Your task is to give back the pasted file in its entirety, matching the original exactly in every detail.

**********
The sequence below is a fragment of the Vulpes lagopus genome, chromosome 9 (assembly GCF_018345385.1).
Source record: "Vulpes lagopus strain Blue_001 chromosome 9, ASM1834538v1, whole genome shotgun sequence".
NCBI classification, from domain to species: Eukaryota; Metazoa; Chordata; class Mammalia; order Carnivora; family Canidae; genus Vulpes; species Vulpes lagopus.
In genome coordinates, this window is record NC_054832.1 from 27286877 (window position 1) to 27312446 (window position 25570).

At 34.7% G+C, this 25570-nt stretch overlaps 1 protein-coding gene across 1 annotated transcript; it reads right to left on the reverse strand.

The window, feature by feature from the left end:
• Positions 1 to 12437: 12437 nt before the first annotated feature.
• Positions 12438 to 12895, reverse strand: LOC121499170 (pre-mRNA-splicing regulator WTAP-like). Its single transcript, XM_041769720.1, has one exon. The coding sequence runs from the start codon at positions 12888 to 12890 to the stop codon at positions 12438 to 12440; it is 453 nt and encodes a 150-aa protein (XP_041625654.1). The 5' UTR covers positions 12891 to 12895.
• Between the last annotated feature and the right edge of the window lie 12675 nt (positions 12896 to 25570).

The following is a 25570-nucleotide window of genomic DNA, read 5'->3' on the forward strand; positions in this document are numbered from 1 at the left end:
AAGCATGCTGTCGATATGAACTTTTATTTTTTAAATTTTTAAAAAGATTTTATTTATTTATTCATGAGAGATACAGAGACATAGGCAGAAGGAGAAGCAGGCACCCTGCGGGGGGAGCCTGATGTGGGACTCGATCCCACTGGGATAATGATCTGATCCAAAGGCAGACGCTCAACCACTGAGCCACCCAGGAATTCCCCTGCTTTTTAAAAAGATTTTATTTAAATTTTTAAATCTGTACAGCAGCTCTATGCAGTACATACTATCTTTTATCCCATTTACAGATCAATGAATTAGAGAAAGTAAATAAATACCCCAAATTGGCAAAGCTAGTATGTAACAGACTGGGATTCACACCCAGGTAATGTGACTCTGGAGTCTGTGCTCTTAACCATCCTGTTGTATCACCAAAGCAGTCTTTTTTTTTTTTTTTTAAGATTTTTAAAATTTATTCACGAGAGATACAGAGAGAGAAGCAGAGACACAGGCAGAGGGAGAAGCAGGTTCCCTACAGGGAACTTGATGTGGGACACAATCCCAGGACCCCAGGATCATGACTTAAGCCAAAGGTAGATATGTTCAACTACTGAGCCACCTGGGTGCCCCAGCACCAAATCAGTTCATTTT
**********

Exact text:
The sequence below is a fragment of the Vulpes lagopus genome, chromosome 9 (assembly GCF_018345385.1).
Source record: "Vulpes lagopus strain Blue_001 chromosome 9, ASM1834538v1, whole genome shotgun sequence".
NCBI classification, from domain to species: Eukaryota; Metazoa; Chordata; class Mammalia; order Carnivora; family Canidae; genus Vulpes; species Vulpes lagopus.
In genome coordinates, this window is record NC_054832.1 from 27286877 (window position 1) to 27312446 (window position 25570).

At 34.7% G+C, this 25570-nt stretch overlaps 1 protein-coding gene across 1 annotated transcript; it reads right to left on the reverse strand.

The window, feature by feature from the left end:
• Positions 1 to 12437: 12437 nt before the first annotated feature.
• Positions 12438 to 12895, reverse strand: LOC121499170 (pre-mRNA-splicing regulator WTAP-like). Its single transcript, XM_041769720.1, has one exon. The coding sequence runs from the start codon at positions 12888 to 12890 to the stop codon at positions 12438 to 12440; it is 453 nt and encodes a 150-aa protein (XP_041625654.1). The 5' UTR covers positions 12891 to 12895.
• Between the last annotated feature and the right edge of the window lie 12675 nt (positions 12896 to 25570).

The following is a 25570-nucleotide window of genomic DNA, read 5'->3' on the forward strand; positions in this document are numbered from 1 at the left end:
AAGCATGCTGTCGATATGAACTTTTATTTTTTAAATTTTTAAAAAGATTTTATTTATTTATTCATGAGAGATACAGAGACATAGGCAGAAGGAGAAGCAGGCACCCTGCGGGGGGAGCCTGATGTGGGACTCGATCCCACTGGGATAATGATCTGATCCAAAGGCAGACGCTCAACCACTGAGCCACCCAGGAATTCCCCTGCTTTTTAAAAAGATTTTATTTAAATTTTTAAATCTGTACAGCAGCTCTATGCAGTACATACTATCTTTTATCCCATTTACAGATCAATGAATTAGAGAAAGTAAATAAATACCCCAAATTGGCAAAGCTAGTATGTAACAGACTGGGATTCACACCCAGGTAATGTGACTCTGGAGTCTGTGCTCTTAACCATCCTGTTGTATCACCAAAGCAGTCTTTTTTTTTTTTTTTTAAGATTTTTAAAATTTATTCACGAGAGATACAGAGAGAGAAGCAGAGACACAGGCAGAGGGAGAAGCAGGTTCCCTACAGGGAACTTGATGTGGGACACAATCCCAGGACCCCAGGATCATGACTTAAGCCAAAGGTAGATATGTTCAACTACTGAGCCACCTGGGTGCCCCAGCACCAAATCAGTTCATTTT